Article Text


1901 Emla Cream vs Nonpharmacologic Analgesia for Intramuscular Injections in Newborns
  1. C Bellieni1,
  2. G Buonocore2
  1. 1Pediatrics, University Hospital Siena
  2. 2University of Siena, Siena, Italy


Aim To compare pain during intramuscular injections (IMI) of antibiotics, with different analgesic methods.

Material and Methods We have studied 30 term babies who had to receive several IMI of antibiotic in the first week of life. During the IMI, an analgesic treatment was performed using

  1. EMLA cream,

  2. sensorial saturation,

  3. oral glucose.

EMLA cream is an analgesic cream to be applied topically at least 30 min before the procedure. Sensorial saturation is a nonpharmacological procedure in which oral sugar, massage and voice are simultaneously used to antagonize pain. Oral glucose is a solution of 33% glucose in water, with well known analgesic activity. A pain score was giving to the reactions of each baby during the IMI, using a validated pain scale (DAN scale).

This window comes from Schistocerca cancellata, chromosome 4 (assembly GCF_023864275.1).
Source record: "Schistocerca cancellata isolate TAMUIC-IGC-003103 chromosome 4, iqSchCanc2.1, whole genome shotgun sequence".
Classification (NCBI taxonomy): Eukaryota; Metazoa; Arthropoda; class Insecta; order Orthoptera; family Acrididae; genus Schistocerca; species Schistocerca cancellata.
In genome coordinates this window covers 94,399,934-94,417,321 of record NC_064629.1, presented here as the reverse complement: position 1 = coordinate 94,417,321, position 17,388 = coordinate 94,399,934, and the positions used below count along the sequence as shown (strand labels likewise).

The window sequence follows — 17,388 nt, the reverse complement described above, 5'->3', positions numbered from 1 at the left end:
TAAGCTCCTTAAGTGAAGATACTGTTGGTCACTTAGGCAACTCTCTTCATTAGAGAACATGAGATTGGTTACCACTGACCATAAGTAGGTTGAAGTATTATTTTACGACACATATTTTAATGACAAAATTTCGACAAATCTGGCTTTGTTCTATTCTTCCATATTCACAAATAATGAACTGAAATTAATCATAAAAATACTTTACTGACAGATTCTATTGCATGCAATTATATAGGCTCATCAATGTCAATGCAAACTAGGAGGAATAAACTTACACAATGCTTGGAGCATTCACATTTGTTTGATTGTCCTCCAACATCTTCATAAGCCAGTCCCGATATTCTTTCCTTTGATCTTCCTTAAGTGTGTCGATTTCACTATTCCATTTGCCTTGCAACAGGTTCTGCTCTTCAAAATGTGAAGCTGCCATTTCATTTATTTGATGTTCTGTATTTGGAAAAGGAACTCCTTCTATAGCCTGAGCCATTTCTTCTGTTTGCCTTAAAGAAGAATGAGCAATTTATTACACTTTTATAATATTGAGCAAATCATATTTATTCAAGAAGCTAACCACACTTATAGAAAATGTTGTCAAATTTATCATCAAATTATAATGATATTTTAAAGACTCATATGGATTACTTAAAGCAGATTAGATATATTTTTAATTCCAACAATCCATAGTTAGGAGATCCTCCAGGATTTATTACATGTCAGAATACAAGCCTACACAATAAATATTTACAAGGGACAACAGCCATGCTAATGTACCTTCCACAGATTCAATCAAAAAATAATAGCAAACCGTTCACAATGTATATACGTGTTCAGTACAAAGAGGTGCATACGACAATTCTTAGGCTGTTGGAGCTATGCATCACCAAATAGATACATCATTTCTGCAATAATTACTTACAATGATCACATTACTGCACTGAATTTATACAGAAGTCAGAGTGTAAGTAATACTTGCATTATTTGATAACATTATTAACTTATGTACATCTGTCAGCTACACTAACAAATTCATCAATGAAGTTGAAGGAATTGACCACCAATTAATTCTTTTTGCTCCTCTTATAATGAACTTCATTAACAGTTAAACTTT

Results Mean pain scores were 6 (SD 2.1), 1.6 (SD 1.5) and 1 (SD 1.4) for EMLA, oral glucose and sensorial saturation respectively. EMLA score was significantly higher than the other types of analgesia.

Conclusion Nonpharmacologic procedures are effective in relieving IMI pain in newborns. EMLA cream is far less effective.

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